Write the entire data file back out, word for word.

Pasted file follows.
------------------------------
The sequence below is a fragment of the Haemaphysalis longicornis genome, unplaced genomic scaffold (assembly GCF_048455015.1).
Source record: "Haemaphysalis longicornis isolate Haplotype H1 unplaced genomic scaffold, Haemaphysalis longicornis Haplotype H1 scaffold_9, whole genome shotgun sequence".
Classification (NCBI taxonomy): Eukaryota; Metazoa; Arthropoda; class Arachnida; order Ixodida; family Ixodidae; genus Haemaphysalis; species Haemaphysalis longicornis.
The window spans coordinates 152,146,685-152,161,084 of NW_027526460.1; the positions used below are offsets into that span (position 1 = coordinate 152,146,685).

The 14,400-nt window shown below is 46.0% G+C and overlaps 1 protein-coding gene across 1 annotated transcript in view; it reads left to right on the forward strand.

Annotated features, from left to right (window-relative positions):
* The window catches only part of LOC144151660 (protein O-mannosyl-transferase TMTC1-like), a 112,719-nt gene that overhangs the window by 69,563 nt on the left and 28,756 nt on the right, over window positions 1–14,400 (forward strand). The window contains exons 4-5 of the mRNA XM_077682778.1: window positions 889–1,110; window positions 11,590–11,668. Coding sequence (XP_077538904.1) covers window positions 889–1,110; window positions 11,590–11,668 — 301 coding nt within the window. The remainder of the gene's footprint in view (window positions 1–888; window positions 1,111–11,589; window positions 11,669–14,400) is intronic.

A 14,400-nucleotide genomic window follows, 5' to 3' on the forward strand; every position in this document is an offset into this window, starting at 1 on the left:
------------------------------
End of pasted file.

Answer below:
The sequence below is a fragment of the Haemaphysalis longicornis genome, unplaced genomic scaffold (assembly GCF_048455015.1).
Source record: "Haemaphysalis longicornis isolate Haplotype H1 unplaced genomic scaffold, Haemaphysalis longicornis Haplotype H1 scaffold_9, whole genome shotgun sequence".
Classification (NCBI taxonomy): Eukaryota; Metazoa; Arthropoda; class Arachnida; order Ixodida; family Ixodidae; genus Haemaphysalis; species Haemaphysalis longicornis.
The window spans coordinates 152,146,685-152,161,084 of NW_027526460.1; the positions used below are offsets into that span (position 1 = coordinate 152,146,685).

The 14,400-nt window shown below is 46.0% G+C and overlaps 1 protein-coding gene across 1 annotated transcript in view; it reads left to right on the forward strand.

Annotated features, from left to right (window-relative positions):
* The window catches only part of LOC144151660 (protein O-mannosyl-transferase TMTC1-like), a 112,719-nt gene that overhangs the window by 69,563 nt on the left and 28,756 nt on the right, over window positions 1–14,400 (forward strand). The window contains exons 4-5 of the mRNA XM_077682778.1: window positions 889–1,110; window positions 11,590–11,668. Coding sequence (XP_077538904.1) covers window positions 889–1,110; window positions 11,590–11,668 — 301 coding nt within the window. The remainder of the gene's footprint in view (window positions 1–888; window positions 1,111–11,589; window positions 11,669–14,400) is intronic.

A 14,400-nucleotide genomic window follows, 5' to 3' on the forward strand; every position in this document is an offset into this window, starting at 1 on the left: